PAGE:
History: » superposition

### Superposition of Discrete Sources

Suppose each of the $N$ students in the class is a separate charge. What is the electrostatic potential in the room due to these charges?

The electrostatic potential due to a single charge is \begin{equation} V = \frac{1}{4\pi\epsilon_0} \> \frac{q}{r} \end{equation} where the $r$ in the denominator is the distance between the source and the observation point.

The *superposition principle* states that the electrostatic (or gravitational) potential due to a number of static charges (or masses) is simply the sum of the potentials due to the individual sources. This is an extremely important, experimentally-observed law. If the potential due to a number of charges were some complicated non-linear function of the individual potentials or if it depended in some more complicated way on the positions of the sources, it would have been very difficult for us ever to have developed the science of physics.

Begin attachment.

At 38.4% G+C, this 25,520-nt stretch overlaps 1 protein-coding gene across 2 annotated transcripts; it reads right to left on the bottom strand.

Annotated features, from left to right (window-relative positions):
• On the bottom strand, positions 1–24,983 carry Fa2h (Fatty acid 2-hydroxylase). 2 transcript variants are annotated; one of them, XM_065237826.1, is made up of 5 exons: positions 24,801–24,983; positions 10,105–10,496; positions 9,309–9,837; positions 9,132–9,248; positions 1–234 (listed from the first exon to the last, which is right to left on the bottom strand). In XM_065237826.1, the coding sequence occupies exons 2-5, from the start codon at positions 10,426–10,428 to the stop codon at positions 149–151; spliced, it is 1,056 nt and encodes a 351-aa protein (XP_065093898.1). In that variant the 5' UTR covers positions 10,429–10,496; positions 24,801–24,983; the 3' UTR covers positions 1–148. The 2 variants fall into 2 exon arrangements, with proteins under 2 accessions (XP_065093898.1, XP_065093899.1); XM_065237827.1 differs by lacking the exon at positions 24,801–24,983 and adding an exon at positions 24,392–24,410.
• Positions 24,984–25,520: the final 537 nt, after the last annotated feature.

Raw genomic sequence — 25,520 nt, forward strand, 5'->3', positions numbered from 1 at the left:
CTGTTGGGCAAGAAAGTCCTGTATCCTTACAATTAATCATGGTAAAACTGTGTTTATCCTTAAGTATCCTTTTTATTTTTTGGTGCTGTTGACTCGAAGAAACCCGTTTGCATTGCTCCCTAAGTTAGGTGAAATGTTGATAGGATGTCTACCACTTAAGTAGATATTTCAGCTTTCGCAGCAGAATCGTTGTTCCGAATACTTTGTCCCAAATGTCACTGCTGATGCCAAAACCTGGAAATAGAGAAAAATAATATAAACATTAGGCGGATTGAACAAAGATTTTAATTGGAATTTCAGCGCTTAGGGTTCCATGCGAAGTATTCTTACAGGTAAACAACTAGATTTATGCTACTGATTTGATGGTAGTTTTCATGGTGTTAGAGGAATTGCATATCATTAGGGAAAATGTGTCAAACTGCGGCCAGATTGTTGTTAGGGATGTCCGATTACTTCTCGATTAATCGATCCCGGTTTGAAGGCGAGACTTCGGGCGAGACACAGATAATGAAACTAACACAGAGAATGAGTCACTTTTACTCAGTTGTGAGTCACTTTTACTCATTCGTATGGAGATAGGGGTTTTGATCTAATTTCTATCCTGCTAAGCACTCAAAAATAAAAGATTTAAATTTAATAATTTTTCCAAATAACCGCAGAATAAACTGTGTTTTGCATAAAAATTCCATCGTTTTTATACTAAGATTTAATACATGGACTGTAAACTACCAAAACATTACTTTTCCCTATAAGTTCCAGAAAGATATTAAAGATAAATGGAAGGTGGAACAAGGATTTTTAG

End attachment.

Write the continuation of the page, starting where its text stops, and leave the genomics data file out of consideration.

If there are multiple discrete sources, then there are also many different $r$'s in the denominators of the individual potentials. We can use the results of § {The Distance between Two Objects} to replace each $r$ by the distance between the relevant source and the observation point $|\rr-\rr_i|$. Notice that we have replaced the notation $\rrp$ by $\rr_i$ where the index $i$ is used to distinguish the different sources. The superposition principle for static charges can thus be written \begin{eqnarray*} V(\rr) &= &\frac{1}{4\pi\epsilon_0} \sum_i \frac{q_i}{|\rr-\rr_i|} \end{eqnarray*} and its gravitational counterpart \begin{eqnarray*} \Phi(\rr) &=& -G \sum_i \frac{m_i}{|\rr-\rr_i|} \end{eqnarray*}

In the language of scalar fields, the scalar field representing the potential due to all of the charges is just the (pointwise) sum of the scalar fields representing the potentials due to each of the individual charges.